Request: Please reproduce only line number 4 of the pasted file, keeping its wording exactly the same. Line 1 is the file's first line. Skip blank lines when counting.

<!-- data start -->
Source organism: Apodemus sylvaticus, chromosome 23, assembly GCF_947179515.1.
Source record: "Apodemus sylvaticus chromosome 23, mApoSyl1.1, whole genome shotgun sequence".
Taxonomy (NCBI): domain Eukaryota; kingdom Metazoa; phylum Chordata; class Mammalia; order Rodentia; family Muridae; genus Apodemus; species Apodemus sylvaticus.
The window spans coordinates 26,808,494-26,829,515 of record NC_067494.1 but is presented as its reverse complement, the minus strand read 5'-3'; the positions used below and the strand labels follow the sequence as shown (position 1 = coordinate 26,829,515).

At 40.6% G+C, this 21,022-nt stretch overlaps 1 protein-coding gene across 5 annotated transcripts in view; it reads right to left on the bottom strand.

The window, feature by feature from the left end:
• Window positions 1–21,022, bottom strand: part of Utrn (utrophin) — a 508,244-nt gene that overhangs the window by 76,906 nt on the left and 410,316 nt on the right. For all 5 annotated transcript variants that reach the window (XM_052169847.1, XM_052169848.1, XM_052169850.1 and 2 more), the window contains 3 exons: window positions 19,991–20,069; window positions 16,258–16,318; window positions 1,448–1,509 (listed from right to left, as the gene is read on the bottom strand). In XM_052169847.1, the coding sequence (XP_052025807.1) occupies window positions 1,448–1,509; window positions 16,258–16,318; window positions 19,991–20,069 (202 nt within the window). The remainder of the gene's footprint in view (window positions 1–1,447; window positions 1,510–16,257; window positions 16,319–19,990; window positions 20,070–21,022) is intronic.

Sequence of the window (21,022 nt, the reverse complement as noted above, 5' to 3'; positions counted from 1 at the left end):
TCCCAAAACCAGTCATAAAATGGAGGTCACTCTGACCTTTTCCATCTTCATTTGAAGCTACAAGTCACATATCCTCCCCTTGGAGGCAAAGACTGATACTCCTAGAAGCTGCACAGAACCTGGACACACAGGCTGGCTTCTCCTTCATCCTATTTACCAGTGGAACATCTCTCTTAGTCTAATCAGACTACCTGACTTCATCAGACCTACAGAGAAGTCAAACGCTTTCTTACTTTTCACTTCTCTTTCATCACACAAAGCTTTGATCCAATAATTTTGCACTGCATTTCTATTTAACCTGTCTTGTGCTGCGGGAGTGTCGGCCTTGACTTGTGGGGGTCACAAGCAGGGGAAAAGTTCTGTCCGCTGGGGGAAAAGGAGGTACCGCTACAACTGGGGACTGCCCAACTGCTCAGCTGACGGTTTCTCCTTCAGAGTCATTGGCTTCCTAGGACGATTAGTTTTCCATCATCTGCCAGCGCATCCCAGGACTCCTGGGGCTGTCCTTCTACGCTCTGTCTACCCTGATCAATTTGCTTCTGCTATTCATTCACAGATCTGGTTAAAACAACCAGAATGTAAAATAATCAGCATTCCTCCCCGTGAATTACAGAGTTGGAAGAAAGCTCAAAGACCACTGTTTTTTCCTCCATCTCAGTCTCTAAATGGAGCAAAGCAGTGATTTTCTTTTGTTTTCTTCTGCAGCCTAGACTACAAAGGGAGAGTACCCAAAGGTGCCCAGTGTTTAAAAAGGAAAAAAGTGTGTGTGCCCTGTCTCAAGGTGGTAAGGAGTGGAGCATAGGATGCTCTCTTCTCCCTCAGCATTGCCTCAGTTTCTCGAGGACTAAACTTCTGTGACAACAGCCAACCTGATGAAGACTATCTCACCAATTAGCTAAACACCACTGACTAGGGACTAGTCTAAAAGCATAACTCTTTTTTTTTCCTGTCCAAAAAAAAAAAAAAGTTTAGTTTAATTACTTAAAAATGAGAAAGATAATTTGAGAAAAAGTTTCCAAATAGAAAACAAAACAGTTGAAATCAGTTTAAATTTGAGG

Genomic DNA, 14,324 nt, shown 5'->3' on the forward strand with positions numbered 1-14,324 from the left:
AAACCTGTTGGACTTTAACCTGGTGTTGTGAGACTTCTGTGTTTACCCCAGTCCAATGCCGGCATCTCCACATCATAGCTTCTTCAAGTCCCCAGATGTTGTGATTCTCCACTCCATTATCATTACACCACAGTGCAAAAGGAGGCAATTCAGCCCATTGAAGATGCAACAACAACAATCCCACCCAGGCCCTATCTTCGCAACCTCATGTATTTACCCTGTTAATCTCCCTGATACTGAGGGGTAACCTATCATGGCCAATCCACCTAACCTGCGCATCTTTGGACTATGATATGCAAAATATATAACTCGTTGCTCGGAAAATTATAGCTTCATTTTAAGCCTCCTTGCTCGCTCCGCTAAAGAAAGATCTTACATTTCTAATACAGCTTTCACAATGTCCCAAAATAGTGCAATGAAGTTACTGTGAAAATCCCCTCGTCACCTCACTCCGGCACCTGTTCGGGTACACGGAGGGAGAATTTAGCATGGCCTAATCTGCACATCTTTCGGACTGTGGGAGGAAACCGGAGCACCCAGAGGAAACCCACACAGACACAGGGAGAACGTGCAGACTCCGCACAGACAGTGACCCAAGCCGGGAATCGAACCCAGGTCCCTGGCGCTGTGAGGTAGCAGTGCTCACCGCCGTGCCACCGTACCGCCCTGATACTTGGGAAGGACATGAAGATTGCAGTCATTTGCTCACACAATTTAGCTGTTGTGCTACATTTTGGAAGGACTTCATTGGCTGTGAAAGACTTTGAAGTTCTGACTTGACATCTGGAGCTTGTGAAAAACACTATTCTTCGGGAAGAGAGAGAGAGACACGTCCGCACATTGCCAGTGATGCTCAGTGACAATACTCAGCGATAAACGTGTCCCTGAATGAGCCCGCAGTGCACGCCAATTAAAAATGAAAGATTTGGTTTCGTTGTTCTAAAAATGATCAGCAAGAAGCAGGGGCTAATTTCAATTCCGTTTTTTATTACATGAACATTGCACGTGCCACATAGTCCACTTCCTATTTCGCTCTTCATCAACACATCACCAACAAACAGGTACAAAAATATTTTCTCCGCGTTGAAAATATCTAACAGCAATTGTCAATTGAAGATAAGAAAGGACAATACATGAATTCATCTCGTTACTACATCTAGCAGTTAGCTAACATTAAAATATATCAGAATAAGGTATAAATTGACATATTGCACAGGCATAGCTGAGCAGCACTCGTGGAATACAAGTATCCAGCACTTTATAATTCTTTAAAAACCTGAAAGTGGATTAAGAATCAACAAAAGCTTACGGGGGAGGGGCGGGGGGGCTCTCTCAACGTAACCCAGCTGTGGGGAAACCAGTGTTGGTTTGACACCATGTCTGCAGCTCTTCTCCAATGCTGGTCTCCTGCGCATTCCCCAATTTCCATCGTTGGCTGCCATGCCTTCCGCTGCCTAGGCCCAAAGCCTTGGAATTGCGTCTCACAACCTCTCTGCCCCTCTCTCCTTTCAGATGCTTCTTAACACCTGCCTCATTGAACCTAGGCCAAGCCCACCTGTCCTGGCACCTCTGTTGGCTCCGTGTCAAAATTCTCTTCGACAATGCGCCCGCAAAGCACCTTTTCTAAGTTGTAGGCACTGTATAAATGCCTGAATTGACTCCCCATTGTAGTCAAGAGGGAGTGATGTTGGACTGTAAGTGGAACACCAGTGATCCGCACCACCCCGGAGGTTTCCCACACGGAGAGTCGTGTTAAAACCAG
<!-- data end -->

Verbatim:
The window spans coordinates 26,808,494-26,829,515 of record NC_067494.1 but is presented as its reverse complement, the minus strand read 5'-3'; the positions used below and the strand labels follow the sequence as shown (position 1 = coordinate 26,829,515).